The difference between these two standards of appellate review reflects some basic assumptions about human behavior.  The traditional province of the trial court is to consider evidence, gauge the credibility and demeanor of parties and witnesses, and make an ultimate legal conclusion based on the facts admitted in evidence.  Appellate courts trust that trial courts will make logical conclusions about questions of fact because they are directly involved in the proceedings and thus privy to subtleties that appellate court never see.  Thus, for questions of pure fact, appellate courts grant a significant amount of deference to the trial court’s conclusions.  Under the “clear error” standard of review, an appellate court will only overturn a factual finding if there was “no reasonable or credible evidence to support it.”

While the system assumes that trial courts know best in matters of fact, the opposite is true with questions of law.  Because the traditional province of appellate courts is to review trial court determinations for soundness and error, and because an appellate court is responsible for developing the body of law that will be used at that level, it is assumed that appeals courts are in a position of greater knowledge and ability to reach correct legal conclusions.  Thus, appellate courts review de novo, or “from the beginning,” questions that require application of the facts to the law, granting no deference to the trial court’s conclusions but rather examining the facts to see if the appellate court would reach to the same conclusion.

So, with this in mind, the lengthy discussion the SCOV takes up in today’s case, and the spicy dissent that follows the majority opinion, can be boiled down to a decision of whether or not to treat the trial court’s determination with deference or rigor. 

The SCOV starts out looking at the most important cases in this area starting with State v. Sprague, 2003 VT 20.  Sprague established what the SCOV characterizes as a “two-step” approach to reviewing the voluntary nature of a consent.  You start with the issues of historical fact (facts leading up to the moment a search commenced), which are reviewed for clear error.  Then you look to the ultimate legal conclusions or constitutional facts (whether the search was in fact voluntary), which are reviewed de novo.  The problem is that none of the decisions following Sprague considered in depth the reasons for adopting such an approach.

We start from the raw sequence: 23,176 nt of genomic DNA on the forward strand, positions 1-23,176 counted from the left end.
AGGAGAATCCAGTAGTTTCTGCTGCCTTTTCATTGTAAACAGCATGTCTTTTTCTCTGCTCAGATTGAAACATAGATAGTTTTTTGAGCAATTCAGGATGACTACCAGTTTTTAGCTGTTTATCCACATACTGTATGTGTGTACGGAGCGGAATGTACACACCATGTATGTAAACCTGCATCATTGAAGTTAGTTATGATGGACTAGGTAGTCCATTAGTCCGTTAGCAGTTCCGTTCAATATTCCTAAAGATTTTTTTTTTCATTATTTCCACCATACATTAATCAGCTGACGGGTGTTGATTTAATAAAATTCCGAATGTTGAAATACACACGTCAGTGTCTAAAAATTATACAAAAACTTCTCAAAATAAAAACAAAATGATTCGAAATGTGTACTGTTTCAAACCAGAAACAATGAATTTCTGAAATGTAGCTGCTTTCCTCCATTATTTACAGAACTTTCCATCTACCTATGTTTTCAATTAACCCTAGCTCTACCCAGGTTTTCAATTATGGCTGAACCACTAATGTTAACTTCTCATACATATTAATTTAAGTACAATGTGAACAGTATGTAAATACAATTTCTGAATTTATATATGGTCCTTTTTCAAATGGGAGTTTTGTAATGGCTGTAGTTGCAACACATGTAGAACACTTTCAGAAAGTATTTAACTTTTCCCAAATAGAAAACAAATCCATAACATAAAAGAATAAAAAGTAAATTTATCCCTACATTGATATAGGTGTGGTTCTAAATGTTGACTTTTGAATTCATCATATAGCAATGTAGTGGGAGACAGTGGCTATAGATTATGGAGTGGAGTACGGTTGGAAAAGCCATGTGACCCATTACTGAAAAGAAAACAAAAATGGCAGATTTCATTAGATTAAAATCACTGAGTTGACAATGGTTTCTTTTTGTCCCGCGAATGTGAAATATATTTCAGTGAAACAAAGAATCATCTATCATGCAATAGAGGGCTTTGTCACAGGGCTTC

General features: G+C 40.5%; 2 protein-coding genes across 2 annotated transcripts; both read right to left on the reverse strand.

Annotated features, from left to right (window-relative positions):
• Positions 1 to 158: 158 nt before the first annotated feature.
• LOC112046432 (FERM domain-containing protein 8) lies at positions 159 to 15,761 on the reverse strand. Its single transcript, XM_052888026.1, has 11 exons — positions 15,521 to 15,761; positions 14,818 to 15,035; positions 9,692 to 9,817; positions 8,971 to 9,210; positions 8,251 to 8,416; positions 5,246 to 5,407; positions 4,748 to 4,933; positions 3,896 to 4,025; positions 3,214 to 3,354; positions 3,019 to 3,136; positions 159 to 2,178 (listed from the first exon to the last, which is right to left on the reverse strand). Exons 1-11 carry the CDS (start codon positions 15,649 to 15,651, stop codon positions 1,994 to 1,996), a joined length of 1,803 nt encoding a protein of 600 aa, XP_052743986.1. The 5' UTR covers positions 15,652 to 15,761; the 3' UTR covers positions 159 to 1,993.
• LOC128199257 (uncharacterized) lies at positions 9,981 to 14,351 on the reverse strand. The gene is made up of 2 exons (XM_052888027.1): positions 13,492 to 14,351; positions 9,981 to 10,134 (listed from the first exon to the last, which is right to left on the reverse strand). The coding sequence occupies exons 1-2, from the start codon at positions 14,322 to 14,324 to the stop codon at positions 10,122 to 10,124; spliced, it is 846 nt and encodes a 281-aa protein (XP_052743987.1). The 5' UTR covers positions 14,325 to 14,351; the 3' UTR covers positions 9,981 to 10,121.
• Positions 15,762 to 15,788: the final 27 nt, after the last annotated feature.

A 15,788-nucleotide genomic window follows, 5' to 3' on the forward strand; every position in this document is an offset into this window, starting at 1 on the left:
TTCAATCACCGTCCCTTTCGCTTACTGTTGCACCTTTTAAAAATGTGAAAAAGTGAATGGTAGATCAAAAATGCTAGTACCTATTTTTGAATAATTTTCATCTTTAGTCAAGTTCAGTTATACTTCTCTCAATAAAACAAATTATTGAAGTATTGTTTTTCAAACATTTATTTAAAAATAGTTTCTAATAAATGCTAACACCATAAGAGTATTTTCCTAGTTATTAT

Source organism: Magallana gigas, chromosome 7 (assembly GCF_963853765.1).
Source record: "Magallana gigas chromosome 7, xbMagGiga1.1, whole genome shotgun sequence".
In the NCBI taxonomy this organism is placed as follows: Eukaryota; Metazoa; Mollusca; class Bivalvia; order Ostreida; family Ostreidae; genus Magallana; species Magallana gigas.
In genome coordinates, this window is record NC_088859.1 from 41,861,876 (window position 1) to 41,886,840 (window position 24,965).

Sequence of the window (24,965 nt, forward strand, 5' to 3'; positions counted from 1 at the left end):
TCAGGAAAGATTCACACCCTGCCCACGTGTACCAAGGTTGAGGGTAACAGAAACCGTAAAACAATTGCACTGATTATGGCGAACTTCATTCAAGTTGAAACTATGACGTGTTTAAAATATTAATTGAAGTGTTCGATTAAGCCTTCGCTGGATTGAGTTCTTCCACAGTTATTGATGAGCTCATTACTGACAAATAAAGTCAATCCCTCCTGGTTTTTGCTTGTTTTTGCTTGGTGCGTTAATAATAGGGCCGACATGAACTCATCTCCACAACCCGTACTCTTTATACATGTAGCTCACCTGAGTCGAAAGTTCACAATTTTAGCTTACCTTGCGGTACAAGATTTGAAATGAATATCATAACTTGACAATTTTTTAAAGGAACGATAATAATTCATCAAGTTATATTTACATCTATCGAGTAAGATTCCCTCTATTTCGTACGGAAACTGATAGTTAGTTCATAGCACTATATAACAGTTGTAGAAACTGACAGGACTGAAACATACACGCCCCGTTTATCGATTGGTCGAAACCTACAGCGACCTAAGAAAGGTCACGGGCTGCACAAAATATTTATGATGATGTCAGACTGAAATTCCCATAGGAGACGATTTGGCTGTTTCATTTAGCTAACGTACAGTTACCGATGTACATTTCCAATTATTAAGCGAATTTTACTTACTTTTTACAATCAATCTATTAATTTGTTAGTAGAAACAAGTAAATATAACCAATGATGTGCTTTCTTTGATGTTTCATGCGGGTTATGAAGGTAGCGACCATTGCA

Not satisfied with the lack of reasoning in its jurisprudence on the issue, the SCOV begins an analysis and discussion on the relative merits of a clear error vs. de novo review of voluntariness of consent decisions in which it seeks to create a reasonable standard of review that will not only work but will have the reasoning necessary to stand up to future scrutiny. 

In this respect, the SCOV is behaving as no other branch of government can.  When the governor or the legislature changes course or announces a new initiative, they need not give a reason.  They may tout the change in a speech, but rarely do they have to defend the purposes behind the change.  The SCOV, like all other courts, must, as a function of its nature and history, ground its decisions and changes upon a written opinion that not only reads well today but that will apply and resound with force in the future when circumstances are different.  In this respect, a long-winded, intense opinion from the SCOV represents something precious and rare: Government explaining and thinking for itself.

So the discussion begins by taking a survey of the law outside Vermont.  The SCOV notes that federal courts tend to favor the clear error standard.  The SCOV traces this trend back to Schneckloth v. Bustamente, 412 U.S. 218 (1973), a case considering the voluntariness of a confession, but in which the standard of review was not an issue.  The SCOTUS concluded in Schneckloth that the voluntariness of a confession is a question of fact to be assessed by the “totality of all the surrounding circumstances,” including the actions of the accused and the officer conducting the interrogation, and thus subject to clear error review.  Despite this standard, subsequent SCOTUS decisions have gone the other way and stated that the voluntary nature of a confession or a consent to search is subject to de novo review, even though it is by nature a question of fact whether the defendant voluntarily consented or confessed.  These decisions were reached, the SCOV notes, in part due to the belief that “independent review by appellate courts provides useful precedents to ‘guide future decisions’ ” in Fourth Amendment cases.  Such facts are, in other words, “constitutional facts” that federal appellate courts must review de novo in order to “guide police, unify precedent, and stabilize the law.”